Hassan believes Natalie’s “prognosis is very good, but it’s going to take a long time.” Part of the problem for her and many others like her, he says, is that they have “been dealing with mental health professionals who are ignorant about cult mind-control issues.” These clinicians “are often missing the obvious,” he says. “To most therapists, the symptoms look like depression, suicidality, even schizophrenia. They don’t have the training to understand this phenomenon, and most therapists don’t even bother to ask, `Were you ever involved with a high-demand group of any kind that caused you emotional turmoil?’ That one question could make all the difference in the world.”
Boston University’s chief religious officer, dean Robert Thornburg, considers cult activity on campus a serious problem. Groups including the Hare Krishnas and the Boston Church of Christ have practiced “duplicitous recruiting and destructive mind-control thought processes,” he said in a phone conversation.
“You can look into the eyes of a 20-year-old and see a blank, vacant stare, like the whole personality has been squashed. For all practical purposes,” he said, students like this in the grips of what he calls “destructive religious practices” are “zombies.”
“I see it a lot,” said Thornburg, who characterizes Hassan as “a very competent workman in the psychological aspects of of mind control. Most therapists are useless because,” he said, “they don’t understand how anyone could be trapped in that foolishness.”
Thornburg lauds Hassan for laying out his therapeutic program in his book and for “doing exactly what he says he does,” he said. “He is about the only one I would trust as a referral” for this kind of counseling, he said.
Hassan’s current projects include writing a book, more personal than the first, about his life as cult-member-turned-cult-antagonist, and pumping life into his Center for the Freedom of Mind. He calls the center, which has nonprofit status but, as yet, neither staff nor funding, a resource where families could get objective information about groups they suspect are exercising undue influence upon loved ones.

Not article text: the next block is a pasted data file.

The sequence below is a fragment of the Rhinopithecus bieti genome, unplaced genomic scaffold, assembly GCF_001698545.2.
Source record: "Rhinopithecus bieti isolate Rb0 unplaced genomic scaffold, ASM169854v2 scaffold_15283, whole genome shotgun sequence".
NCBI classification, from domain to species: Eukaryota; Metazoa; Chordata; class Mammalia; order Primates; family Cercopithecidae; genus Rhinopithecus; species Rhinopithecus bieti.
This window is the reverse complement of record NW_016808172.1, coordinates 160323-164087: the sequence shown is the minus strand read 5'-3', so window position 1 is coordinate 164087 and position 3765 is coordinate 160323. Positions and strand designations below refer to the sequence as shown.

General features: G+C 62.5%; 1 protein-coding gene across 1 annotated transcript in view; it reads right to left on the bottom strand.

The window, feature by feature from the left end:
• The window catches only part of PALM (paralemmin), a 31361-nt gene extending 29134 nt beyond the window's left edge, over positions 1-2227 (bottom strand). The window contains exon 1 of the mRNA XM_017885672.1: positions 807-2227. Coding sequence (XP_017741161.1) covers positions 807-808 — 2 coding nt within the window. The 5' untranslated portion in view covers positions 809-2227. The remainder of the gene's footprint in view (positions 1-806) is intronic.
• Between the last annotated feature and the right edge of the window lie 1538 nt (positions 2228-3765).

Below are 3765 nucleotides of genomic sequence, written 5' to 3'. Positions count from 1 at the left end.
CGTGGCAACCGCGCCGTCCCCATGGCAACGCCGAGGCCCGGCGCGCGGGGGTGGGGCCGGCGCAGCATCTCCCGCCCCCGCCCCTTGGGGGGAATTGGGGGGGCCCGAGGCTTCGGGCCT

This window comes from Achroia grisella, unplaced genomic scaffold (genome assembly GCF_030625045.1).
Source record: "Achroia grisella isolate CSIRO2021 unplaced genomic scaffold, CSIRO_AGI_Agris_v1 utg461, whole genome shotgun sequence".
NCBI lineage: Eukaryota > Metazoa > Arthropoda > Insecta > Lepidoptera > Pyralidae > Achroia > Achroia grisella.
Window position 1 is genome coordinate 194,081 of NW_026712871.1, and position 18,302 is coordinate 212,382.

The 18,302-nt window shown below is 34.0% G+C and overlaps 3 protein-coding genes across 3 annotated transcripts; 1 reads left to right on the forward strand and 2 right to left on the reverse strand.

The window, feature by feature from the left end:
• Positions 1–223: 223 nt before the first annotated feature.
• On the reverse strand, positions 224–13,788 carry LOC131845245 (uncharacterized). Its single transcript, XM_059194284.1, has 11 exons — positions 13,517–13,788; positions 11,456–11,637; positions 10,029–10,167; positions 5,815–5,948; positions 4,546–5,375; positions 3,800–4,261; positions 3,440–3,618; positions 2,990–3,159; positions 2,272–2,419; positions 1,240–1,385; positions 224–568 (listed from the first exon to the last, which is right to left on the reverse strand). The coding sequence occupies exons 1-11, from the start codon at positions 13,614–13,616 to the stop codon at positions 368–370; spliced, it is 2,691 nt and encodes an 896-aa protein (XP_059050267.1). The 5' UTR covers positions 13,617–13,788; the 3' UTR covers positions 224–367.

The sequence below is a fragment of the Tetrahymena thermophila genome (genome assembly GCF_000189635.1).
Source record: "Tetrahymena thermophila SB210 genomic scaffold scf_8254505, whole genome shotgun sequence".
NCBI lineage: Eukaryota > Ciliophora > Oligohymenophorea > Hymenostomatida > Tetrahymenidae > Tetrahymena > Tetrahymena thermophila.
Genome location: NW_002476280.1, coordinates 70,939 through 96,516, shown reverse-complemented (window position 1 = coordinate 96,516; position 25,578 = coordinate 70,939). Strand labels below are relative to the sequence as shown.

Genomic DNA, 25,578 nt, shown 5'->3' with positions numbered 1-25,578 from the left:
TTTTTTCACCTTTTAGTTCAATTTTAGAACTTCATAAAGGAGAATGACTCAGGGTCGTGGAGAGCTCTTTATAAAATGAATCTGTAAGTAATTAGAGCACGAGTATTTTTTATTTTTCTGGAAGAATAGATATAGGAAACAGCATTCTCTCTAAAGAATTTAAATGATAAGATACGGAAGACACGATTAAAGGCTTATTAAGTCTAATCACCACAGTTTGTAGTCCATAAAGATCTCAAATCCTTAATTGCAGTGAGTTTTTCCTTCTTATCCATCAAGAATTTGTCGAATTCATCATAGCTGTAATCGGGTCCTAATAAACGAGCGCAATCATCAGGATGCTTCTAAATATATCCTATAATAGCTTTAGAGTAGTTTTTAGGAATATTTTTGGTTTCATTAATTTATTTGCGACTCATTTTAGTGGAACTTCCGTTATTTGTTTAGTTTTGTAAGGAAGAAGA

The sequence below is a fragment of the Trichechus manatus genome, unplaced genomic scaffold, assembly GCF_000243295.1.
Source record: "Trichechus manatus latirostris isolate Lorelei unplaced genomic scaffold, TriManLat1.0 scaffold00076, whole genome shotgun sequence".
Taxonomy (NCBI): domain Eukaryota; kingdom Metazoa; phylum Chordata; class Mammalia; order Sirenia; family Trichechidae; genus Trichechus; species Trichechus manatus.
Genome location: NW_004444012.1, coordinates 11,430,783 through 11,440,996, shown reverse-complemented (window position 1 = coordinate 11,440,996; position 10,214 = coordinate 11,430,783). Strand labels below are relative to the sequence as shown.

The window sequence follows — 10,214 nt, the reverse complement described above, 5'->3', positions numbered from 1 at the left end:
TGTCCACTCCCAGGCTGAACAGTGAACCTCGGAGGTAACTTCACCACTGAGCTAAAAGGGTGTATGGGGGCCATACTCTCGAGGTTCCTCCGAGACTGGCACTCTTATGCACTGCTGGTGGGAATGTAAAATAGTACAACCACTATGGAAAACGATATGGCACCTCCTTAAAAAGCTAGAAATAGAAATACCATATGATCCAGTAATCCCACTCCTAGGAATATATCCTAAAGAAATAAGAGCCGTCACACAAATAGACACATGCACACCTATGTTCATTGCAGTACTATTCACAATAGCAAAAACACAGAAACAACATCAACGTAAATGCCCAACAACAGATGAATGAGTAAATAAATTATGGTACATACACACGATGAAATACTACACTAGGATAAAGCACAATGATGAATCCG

Hassan says the work he does exacts a “horrible” toll on his personal life, and while he remains firmly committed to it, he’s not as “almost mindlessly” zealous as he admits he was when he began opposing the Unification Church two decades ago. “I’ve gotten to the point where I don’t feel like I am the world’s salvation, and I can’t help everybody who calls me – I’m just a guy trying to make a contribution.”
Hassan says the strain he feels has sources beyond the constant fear of reprisal. One is “dealing with people who are told to be afraid of me – they’re told [that] by different cult groups, different charismatic figures who are threatened by being exposed.” Another source of strain is “dealing with people who are incredibly traumatized and literally hysterical.
“I’ve burned out hundreds of times in the last 20 years, to the point where I just want to crawl under a rock and become a waiter,” Hassan says.
In fact, he’s not about to retire or change professions.
For Hassan, mind control is “a phenomenon central to the issue of our survival as a species.”
1: Not real name
Also, the non-for-profit Freedom of Mind Institute never became a reality. The Freedom of Mind Resource Center, Inc. is a for profit company. In 2000, Hassan wrote and published Releasing the Bonds: Empowering People to Think for Themselves.